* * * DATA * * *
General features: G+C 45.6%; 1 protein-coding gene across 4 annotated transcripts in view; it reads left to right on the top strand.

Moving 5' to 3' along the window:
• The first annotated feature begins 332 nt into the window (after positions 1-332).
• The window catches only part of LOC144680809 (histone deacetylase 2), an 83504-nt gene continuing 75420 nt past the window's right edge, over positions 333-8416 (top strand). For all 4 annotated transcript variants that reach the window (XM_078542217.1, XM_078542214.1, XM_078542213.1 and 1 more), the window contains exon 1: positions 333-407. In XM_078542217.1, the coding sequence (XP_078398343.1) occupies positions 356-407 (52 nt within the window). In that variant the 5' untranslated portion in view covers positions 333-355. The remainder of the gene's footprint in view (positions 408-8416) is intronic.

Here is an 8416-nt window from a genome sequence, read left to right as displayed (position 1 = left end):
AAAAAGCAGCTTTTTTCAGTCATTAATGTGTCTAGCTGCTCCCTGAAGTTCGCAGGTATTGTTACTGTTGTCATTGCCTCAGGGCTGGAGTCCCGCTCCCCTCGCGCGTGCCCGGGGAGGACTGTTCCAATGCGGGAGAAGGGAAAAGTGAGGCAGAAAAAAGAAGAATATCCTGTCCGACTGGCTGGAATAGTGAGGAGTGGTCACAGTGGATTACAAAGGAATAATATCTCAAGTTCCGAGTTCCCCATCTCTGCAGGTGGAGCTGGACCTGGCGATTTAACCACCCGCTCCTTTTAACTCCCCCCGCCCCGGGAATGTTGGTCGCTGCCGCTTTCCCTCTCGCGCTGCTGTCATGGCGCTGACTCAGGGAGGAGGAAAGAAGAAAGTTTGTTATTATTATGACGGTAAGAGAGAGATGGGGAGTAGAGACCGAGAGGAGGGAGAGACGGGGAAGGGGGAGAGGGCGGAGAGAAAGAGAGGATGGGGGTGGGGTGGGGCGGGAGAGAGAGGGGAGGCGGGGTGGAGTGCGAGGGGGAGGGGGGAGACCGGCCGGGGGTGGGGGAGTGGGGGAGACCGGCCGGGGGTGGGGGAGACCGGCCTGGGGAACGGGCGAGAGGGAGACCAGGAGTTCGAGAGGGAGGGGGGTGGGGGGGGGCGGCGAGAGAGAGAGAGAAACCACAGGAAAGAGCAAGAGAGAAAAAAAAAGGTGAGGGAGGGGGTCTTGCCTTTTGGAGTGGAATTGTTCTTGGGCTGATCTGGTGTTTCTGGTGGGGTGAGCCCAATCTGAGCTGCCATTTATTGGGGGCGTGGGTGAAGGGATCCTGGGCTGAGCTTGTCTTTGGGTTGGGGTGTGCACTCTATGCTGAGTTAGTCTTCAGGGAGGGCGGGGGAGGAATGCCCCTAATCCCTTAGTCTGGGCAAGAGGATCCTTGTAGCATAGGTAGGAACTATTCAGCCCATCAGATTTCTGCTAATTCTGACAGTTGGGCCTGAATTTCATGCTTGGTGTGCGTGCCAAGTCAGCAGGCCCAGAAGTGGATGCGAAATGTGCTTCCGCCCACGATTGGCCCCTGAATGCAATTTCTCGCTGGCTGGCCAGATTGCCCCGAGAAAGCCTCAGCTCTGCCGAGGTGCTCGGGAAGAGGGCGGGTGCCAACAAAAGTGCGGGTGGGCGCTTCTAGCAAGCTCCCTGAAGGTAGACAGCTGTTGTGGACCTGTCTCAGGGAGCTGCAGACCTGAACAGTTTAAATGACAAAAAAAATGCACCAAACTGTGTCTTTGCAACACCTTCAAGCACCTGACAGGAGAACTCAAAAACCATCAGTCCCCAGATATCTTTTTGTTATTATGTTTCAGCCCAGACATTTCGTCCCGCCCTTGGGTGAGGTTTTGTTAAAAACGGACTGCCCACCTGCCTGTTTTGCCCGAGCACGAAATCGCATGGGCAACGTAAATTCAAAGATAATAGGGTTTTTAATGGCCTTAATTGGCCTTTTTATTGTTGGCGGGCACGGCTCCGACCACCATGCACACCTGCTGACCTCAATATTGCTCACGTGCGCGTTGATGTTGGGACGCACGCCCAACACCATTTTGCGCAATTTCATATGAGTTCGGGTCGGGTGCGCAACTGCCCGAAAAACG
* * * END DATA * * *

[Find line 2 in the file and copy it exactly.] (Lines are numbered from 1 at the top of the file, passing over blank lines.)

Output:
Moving 5' to 3' along the window: